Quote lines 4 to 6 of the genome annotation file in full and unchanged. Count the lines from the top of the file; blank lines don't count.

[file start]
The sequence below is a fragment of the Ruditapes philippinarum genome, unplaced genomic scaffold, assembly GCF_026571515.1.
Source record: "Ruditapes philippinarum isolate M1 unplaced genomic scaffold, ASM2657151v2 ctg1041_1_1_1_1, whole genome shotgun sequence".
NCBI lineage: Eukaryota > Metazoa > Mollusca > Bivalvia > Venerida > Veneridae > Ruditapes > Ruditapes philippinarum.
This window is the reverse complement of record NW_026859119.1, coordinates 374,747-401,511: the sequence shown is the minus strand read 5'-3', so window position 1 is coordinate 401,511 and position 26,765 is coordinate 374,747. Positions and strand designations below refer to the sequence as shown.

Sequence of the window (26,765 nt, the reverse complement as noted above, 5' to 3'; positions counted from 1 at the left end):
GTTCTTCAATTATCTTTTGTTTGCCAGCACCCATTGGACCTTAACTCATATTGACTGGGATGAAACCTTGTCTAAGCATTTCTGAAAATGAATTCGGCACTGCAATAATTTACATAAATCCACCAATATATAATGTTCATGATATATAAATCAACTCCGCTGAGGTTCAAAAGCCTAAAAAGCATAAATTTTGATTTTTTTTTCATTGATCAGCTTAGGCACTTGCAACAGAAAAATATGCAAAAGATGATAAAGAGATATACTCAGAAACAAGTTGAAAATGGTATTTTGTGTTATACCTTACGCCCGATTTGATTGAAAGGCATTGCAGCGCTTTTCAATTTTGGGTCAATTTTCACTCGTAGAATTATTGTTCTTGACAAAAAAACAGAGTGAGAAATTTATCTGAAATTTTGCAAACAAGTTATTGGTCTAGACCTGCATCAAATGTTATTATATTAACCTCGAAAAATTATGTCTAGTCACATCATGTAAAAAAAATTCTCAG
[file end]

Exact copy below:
This window is the reverse complement of record NW_026859119.1, coordinates 374,747-401,511: the sequence shown is the minus strand read 5'-3', so window position 1 is coordinate 401,511 and position 26,765 is coordinate 374,747. Positions and strand designations below refer to the sequence as shown.

Sequence of the window (26,765 nt, the reverse complement as noted above, 5' to 3'; positions counted from 1 at the left end):
GTTCTTCAATTATCTTTTGTTTGCCAGCACCCATTGGACCTTAACTCATATTGACTGGGATGAAACCTTGTCTAAGCATTTCTGAAAATGAATTCGGCACTGCAATAATTTACATAAATCCACCAATATATAATGTTCATGATATATAAATCAACTCCGCTGAGGTTCAAAAGCCTAAAAAGCATAAATTTTGATTTTTTTTTCATTGATCAGCTTAGGCACTTGCAACAGAAAAATATGCAAAAGATGATAAAGAGATATACTCAGAAACAAGTTGAAAATGGTATTTTGTGTTATACCTTACGCCCGATTTGATTGAAAGGCATTGCAGCGCTTTTCAATTTTGGGTCAATTTTCACTCGTAGAATTATTGTTCTTGACAAAAAAACAGAGTGAGAAATTTATCTGAAATTTTGCAAACAAGTTATTGGTCTAGACCTGCATCAAATGTTATTATATTAACCTCGAAAAATTATGTCTAGTCACATCATGTAAAAAAAATTCTCAG